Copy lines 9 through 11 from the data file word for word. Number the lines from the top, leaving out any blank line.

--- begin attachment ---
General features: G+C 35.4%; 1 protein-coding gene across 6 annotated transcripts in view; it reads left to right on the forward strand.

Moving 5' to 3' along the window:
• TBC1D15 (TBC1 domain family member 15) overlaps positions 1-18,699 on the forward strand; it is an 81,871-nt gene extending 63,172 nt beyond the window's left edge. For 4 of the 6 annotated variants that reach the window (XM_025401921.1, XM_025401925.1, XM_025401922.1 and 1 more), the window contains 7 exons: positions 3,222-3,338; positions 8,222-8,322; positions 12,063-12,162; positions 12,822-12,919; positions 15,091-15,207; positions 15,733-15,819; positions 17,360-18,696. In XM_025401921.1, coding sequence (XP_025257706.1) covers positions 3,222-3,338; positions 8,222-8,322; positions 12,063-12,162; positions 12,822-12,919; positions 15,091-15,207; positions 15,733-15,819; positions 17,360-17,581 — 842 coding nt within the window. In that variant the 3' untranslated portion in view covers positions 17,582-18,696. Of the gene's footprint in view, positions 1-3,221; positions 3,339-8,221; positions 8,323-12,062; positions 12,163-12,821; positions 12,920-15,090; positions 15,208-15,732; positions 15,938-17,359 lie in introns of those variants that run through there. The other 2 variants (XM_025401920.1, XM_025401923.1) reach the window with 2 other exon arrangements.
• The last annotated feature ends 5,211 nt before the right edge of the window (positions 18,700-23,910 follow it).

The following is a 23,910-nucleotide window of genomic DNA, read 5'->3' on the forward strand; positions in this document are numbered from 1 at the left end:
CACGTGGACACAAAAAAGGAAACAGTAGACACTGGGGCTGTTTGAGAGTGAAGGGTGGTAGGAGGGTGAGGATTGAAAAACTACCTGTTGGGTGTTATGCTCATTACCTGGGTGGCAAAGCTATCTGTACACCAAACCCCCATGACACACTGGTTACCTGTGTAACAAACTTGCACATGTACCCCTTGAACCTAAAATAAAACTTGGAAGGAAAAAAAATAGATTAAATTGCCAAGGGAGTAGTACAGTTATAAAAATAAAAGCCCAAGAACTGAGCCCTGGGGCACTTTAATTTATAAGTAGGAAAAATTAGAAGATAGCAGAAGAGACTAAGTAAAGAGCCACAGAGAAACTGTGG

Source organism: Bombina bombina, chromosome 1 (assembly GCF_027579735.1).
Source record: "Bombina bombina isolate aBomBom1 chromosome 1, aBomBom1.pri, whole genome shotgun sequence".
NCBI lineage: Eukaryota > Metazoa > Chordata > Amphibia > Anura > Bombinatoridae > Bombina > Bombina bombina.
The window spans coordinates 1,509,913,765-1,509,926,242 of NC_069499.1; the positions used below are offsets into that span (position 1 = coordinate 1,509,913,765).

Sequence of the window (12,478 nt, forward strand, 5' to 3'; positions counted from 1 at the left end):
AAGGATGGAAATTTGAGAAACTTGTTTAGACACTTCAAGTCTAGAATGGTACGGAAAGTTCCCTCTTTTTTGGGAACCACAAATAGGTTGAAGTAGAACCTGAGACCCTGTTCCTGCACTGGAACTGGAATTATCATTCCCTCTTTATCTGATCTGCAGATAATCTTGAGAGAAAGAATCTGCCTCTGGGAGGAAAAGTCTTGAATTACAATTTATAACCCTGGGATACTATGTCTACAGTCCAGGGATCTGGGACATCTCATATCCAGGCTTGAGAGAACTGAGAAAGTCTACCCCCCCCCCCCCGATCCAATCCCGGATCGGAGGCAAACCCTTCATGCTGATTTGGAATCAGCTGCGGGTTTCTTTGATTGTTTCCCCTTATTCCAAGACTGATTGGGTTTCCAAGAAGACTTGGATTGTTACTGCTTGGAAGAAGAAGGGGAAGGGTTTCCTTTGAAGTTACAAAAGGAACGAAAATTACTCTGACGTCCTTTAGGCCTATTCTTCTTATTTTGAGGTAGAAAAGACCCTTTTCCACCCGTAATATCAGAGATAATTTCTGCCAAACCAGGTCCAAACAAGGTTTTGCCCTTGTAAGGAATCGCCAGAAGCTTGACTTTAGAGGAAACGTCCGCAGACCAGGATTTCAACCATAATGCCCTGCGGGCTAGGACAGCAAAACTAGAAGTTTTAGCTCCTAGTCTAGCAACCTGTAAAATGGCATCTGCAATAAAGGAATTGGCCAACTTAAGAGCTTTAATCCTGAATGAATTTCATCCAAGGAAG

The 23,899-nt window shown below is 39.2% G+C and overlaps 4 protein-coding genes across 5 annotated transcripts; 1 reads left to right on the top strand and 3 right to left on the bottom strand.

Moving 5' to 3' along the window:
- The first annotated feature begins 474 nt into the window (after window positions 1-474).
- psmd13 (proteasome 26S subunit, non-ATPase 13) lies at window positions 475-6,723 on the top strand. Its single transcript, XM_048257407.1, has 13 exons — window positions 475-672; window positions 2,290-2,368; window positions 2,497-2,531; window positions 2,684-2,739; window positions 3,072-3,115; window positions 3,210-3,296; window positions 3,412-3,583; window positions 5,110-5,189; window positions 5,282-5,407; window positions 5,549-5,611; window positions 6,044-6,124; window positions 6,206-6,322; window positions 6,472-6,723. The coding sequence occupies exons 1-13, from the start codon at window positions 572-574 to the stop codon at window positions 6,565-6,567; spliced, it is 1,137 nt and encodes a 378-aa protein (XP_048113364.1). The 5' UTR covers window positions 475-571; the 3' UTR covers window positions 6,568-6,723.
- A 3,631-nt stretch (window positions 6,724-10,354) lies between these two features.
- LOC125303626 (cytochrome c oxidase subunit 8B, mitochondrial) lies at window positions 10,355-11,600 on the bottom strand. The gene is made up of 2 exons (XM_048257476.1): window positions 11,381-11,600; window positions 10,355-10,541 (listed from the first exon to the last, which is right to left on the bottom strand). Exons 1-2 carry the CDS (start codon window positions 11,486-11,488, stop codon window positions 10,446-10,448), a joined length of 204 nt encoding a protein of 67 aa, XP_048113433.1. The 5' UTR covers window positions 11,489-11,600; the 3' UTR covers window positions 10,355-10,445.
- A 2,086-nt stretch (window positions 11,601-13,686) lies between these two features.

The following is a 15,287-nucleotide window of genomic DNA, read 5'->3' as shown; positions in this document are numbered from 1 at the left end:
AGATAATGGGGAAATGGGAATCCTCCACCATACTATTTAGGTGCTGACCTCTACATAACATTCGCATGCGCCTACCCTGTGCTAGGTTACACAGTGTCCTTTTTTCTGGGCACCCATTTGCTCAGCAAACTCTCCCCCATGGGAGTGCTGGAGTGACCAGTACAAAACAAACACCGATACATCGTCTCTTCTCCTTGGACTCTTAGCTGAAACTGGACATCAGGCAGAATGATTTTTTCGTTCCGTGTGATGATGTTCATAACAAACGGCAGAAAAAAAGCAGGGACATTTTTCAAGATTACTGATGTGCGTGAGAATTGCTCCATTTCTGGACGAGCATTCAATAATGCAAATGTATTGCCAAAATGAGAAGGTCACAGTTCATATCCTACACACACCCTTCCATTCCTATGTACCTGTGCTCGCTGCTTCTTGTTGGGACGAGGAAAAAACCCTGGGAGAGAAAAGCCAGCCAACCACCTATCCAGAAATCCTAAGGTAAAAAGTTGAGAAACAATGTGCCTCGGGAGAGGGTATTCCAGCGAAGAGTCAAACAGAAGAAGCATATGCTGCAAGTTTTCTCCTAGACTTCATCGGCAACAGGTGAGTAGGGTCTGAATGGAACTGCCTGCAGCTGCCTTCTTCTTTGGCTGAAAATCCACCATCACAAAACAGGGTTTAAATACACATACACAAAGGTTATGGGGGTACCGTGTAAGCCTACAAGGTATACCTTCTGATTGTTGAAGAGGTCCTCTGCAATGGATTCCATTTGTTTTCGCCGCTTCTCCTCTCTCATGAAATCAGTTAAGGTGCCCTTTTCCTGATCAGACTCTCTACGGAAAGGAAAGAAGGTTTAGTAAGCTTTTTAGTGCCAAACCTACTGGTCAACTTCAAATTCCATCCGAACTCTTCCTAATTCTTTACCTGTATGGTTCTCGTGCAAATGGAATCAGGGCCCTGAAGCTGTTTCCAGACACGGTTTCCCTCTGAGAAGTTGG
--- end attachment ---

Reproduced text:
NCBI lineage: Eukaryota > Metazoa > Chordata > Amphibia > Anura > Bombinatoridae > Bombina > Bombina bombina.
The window spans coordinates 1,509,913,765-1,509,926,242 of NC_069499.1; the positions used below are offsets into that span (position 1 = coordinate 1,509,913,765).

Sequence of the window (12,478 nt, forward strand, 5' to 3'; positions counted from 1 at the left end):